By Ted Purves
What is the difference between experiencing something as art and experiencing it as an everyday act or object? The American artist and writer Ted Purves contemplates our artistic experience when the art work descends from the pedestal, exists the frame and enters the world.
It is a rainy day in February in Oakland, California. Marie Bruun Yde writes to tell me a few things that will be happening along Ålekistevej in Vanløse, Denmark in May of this year. Berit Nørgaard will involve the residents of the street by having them all do small exhibitions in their front windows. Sixten Therkildsen will sell t-shirts in a second hand shop on the street and Jens Axel Beck will have a violinist play from his private balcony to the street. There will be a host of other projects beyond these three; a new sign will be put on the street, small 2D models will be made of local buildings and placed in situ. These projects are all part of the art event: Local Global Plan, which has been created to open up spaces of art within the everyday fabric of Vanløse.
These projects are funded through a combination of culture and arts funding, designed to support the arts in public life, but they do not fit the mold that we normally associate with works of public art or culture. There are no statues or murals being produced here, nor are there productions of classical plays or music in the parks and public squares. While the projects on Ålekistevej are certainly “happening” in public, it is difficult to place them close to any traditional model of public art.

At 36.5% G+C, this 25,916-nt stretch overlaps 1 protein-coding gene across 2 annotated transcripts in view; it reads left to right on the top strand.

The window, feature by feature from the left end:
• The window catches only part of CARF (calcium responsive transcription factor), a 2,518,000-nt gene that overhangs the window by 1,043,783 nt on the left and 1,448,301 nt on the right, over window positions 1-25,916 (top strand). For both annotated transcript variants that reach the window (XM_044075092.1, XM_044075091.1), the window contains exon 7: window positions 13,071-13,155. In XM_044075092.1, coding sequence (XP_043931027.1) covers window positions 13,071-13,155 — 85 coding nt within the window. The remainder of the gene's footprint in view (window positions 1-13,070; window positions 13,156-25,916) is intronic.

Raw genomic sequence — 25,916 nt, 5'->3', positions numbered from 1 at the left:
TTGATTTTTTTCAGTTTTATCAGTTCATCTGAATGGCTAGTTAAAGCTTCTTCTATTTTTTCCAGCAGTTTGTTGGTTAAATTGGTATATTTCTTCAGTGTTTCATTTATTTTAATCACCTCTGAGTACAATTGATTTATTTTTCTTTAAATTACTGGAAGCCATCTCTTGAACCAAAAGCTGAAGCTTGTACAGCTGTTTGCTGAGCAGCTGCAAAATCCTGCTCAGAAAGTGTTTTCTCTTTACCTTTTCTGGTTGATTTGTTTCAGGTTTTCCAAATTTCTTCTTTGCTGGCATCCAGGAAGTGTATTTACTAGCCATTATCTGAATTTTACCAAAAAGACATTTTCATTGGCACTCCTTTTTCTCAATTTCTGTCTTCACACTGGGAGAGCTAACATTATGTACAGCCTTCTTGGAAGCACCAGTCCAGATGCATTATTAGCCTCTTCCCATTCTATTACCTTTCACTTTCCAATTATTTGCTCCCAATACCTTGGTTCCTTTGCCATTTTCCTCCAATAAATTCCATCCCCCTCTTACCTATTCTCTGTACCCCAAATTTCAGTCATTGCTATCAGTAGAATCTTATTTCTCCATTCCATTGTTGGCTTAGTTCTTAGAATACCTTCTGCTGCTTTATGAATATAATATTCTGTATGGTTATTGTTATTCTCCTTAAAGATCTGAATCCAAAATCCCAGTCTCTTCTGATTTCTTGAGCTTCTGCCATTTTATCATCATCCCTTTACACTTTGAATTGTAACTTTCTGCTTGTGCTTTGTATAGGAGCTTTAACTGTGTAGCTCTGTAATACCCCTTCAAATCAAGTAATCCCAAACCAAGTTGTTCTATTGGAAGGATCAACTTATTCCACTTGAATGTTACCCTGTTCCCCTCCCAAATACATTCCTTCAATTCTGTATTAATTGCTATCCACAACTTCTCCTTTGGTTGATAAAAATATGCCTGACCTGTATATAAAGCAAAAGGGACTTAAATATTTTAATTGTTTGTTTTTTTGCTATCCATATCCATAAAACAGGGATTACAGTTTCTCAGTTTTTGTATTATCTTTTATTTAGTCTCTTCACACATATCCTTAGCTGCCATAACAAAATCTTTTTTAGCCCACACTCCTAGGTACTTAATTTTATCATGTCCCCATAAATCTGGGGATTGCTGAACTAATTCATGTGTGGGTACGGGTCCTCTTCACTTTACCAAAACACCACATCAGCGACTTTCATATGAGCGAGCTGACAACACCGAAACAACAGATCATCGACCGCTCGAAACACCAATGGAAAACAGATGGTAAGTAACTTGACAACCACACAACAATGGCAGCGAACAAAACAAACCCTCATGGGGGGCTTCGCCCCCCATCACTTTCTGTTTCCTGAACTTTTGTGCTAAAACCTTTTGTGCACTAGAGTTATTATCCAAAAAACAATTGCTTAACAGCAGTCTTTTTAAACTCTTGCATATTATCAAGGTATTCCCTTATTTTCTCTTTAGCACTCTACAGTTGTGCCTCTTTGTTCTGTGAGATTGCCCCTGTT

This array of activities will unfold in and around all of the normal, daily activities of the street. They will be seen and encountered amidst the interactions of shoppers and shopkeepers, postal deliveries, friends meeting for coffee and people getting on the tram. Some of them will be highlighted in a way that sets them somehow apart from the “normal” sights of Vanløse, and yet some of them might be completely camouflaged within its daily rhythms.
The World at Large
The important thing to note here is one of location and context. The projects being created for Local Global Plan separate themselves in several ways from the larger notions of public art. They occupy places in the city that do not immediately establish them as “official” artworks, or they manifest as forms, such as a t-shirt sold in a shop, that are shared by similar, “non-art” versions of the form. In either case, they do not enter the public realm in places or forms that are readily associated with either artwork (or the art-world). Instead they enter a much more complex place, something that we might term the “world at large”.